I spoke to 4 couples in which both partners are relationship experts - and everyone recommended the same strategy for managing conflict

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man kissing woman outsideKonstantin2017/ShutterstockIt's the opposite of getting defensive.

  • I recently spoke to several married couples in which both partners are relationship experts. I asked how they managed conflict.
  • Everyone said they tried to stay curious about their partner, instead of getting angry or defensive.
  • Curiosity is a notoriously hard skill to develop, but it pays off.


I recently spoke to a series of married couples in which both partners are relationship experts.

When I asked how they coped with friction in their marriages, everyone had a similar response: They stay curious.

Peter Pearson, PhD said it's a skill that's notoriously hard, even for people who are trained in couples therapy, as he and his wife, Ellyn Bader, PhD, are. Together, Pearson and Bader run the Couples Institute in Menlo Park, California.

Pearson shared an example of how curiosity might work in his relationship. He and Bader have long had different levels of tolerance for clutter.

When they first recognized this discrepancy, Pearson said, Bader might have asked her husband questions like, "When does clutter cross your threshold of unacceptability?", "In your family of origin, how did they deal with clutter?", "How much effort would it take from you, Pete, to become more conscious of clutter and do something about it?", and "What could I, Ellyn, do to support you in being more conscious of clutter and doing something about it?"

The question that would have gotten them nowhere: "Why are you such a slob?"

Other couples explained how curiosity can replace anger or hostility.

Carrie Cole, MEd, LPC, and Don Cole, DMin, LPC-S, LMFT-S, who are the research director and clinical director, respectively, at the Gottman Institute, shared a recent example. Carrie was visibly upset with Don because she'd asked him a question and he'd blown her off. Instead of getting defensive, Carrie said, Don got curious.

He asked questions like, "Why did that bother you so badly?" and was willing to listen to the answer. Carrie told me it's about feeling validated. "For somebody to say, 'Tell me more about that' and 'Where does that come from for you? What's your history around that?' That really soothes me."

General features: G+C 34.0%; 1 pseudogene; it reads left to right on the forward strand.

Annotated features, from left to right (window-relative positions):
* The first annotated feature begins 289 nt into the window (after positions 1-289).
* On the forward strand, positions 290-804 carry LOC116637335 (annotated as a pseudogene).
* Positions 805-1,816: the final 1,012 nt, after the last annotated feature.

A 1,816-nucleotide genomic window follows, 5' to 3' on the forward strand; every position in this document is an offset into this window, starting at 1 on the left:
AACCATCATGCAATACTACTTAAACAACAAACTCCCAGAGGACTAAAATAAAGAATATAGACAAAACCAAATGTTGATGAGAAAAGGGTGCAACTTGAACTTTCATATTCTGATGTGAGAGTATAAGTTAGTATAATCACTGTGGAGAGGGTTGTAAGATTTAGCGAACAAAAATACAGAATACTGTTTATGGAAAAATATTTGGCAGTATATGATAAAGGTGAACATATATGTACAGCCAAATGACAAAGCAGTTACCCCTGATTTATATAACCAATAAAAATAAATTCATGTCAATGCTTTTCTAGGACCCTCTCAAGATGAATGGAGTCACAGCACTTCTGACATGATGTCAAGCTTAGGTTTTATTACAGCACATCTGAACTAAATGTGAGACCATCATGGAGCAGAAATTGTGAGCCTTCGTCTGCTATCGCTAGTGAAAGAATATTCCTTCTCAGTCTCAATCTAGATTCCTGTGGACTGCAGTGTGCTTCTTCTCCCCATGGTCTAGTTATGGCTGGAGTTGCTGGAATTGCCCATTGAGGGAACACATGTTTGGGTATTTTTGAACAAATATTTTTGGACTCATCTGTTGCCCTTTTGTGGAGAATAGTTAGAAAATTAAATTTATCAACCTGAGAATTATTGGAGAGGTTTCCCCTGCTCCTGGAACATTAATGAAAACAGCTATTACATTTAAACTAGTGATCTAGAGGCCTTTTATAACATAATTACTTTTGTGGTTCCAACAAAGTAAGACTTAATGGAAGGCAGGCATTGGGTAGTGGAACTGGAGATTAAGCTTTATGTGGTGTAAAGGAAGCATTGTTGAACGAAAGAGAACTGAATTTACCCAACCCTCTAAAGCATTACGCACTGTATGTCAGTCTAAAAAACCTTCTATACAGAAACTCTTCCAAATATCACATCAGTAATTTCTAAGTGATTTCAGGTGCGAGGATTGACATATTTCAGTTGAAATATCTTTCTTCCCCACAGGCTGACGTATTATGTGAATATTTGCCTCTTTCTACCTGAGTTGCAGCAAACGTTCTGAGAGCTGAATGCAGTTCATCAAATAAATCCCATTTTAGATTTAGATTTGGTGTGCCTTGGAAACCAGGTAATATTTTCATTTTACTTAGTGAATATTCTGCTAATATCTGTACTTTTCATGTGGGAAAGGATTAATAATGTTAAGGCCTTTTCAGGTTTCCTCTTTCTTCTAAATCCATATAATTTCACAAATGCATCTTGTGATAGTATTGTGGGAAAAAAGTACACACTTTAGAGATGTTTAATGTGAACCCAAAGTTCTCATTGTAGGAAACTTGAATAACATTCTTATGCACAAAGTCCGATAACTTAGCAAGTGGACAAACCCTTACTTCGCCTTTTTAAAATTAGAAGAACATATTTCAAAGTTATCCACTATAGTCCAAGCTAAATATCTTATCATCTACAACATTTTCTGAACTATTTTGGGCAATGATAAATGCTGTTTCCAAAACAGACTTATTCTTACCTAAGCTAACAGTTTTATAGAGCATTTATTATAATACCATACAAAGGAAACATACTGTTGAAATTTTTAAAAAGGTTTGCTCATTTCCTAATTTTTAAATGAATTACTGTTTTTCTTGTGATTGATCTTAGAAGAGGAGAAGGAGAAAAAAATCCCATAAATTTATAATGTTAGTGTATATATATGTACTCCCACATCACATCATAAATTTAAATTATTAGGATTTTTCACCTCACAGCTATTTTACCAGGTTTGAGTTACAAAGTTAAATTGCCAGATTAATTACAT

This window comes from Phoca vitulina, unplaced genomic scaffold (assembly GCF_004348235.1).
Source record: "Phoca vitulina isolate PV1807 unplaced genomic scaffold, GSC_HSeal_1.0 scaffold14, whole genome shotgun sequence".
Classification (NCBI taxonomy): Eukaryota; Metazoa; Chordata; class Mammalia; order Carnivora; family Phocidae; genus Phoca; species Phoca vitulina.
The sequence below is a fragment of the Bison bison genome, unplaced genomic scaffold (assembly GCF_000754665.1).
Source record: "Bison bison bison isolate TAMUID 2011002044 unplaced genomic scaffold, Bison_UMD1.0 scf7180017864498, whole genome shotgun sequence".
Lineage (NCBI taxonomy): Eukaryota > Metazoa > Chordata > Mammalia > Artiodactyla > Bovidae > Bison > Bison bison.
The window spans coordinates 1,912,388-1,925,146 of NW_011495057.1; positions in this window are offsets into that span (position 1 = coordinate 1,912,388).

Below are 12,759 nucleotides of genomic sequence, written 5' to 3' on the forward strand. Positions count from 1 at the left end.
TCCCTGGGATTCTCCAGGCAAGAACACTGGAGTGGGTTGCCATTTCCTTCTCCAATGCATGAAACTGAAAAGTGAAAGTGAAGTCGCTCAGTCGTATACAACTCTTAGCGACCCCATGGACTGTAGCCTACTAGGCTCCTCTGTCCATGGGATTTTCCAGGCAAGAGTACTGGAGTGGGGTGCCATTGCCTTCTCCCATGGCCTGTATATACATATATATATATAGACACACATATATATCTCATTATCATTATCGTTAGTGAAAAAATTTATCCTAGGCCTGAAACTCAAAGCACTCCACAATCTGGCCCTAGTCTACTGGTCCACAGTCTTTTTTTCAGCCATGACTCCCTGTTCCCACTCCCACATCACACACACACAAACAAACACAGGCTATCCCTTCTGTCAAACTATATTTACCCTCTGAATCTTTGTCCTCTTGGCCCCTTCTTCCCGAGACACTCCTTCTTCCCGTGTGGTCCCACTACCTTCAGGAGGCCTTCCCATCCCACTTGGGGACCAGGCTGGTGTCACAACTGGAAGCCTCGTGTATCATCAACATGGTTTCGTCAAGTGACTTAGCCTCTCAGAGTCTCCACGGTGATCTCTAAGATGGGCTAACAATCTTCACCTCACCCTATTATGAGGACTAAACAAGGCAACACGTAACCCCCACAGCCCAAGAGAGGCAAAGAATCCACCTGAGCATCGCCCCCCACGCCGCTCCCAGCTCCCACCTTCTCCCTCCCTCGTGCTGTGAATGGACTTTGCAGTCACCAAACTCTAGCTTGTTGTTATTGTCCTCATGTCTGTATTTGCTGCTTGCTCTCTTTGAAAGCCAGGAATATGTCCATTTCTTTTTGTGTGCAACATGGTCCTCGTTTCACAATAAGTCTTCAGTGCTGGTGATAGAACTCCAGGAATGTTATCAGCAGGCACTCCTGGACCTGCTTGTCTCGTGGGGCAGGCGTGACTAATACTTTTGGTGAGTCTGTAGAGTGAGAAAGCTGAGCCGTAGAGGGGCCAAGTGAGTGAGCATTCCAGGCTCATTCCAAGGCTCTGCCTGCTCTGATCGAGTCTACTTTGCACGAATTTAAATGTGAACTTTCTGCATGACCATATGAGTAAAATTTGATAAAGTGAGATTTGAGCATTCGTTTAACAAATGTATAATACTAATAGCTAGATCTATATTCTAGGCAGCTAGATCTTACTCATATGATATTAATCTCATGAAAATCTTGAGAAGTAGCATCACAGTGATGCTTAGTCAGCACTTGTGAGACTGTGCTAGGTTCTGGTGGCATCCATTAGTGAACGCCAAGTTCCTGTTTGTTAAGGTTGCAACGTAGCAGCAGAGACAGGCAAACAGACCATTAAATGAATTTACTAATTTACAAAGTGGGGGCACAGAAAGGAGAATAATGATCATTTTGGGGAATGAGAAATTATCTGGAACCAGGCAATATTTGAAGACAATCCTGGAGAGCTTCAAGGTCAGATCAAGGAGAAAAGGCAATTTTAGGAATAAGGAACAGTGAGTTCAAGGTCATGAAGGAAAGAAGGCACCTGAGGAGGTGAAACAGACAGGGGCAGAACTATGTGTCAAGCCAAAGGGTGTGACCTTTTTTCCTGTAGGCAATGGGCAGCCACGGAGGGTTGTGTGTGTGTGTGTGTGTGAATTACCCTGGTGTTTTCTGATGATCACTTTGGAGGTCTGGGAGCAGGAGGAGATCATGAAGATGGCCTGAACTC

Julie Schwartz Gottman, PhD, president at the Gottman Institute, said her husband and cofounder at the Gottman Institute, John Gottman, PhD, adopted a relationship-strengthening strategy directly from their own research early on in their marriage.

"If I was really upset about something or making a complaint about a behavior of his," she said, "rather than going defensive, he would say, 'What do you need? Honey, what do you need?' And immediately all the tension would met away. The anger would melt away. It was a balm to my soul."

Why? "Because John recognized that when I was upset about something, first of all my feelings were valid," she said. "He loved me and my feelings mattered," plus he showed a willingness to help ease her distress.

Try to be open and patient the way you were in the early stages of dating

My favorite take on the role that curiosity plays in a relationship came from Suzanne Pileggi Pawelski, who, along with her husband, James Pawelski, PhD, wrote the forthcoming book, "Happy Together."

While drafting the book, Pileggi Pawelski and Pawelski realized they had very different approaches to research and writing. Pileggi Pawelski told me it was helpful to take a step back instead of becoming infuriated when her husband analyzed and deliberated over decisions she would have made much more quickly. That allowed her to remember that Pawelski was "trying to make a better project for the two of us."

Pileggi Pawelski said that in the beginning of a relationship, "You ask a lot of questions and then later you get into a relationship with someone and you assume you know them." At that point, you're "just not as open as in the initial phases. For whatever reason, we all fall into a pattern."

The antidote, it would seem, is mindfulness. You want to be aware that you don't always know what your partner is thinking, or what motivates them to act the way they do. Instead of leaping to conclusions, and then to anger, ask questions and be willing to listen to the answers.

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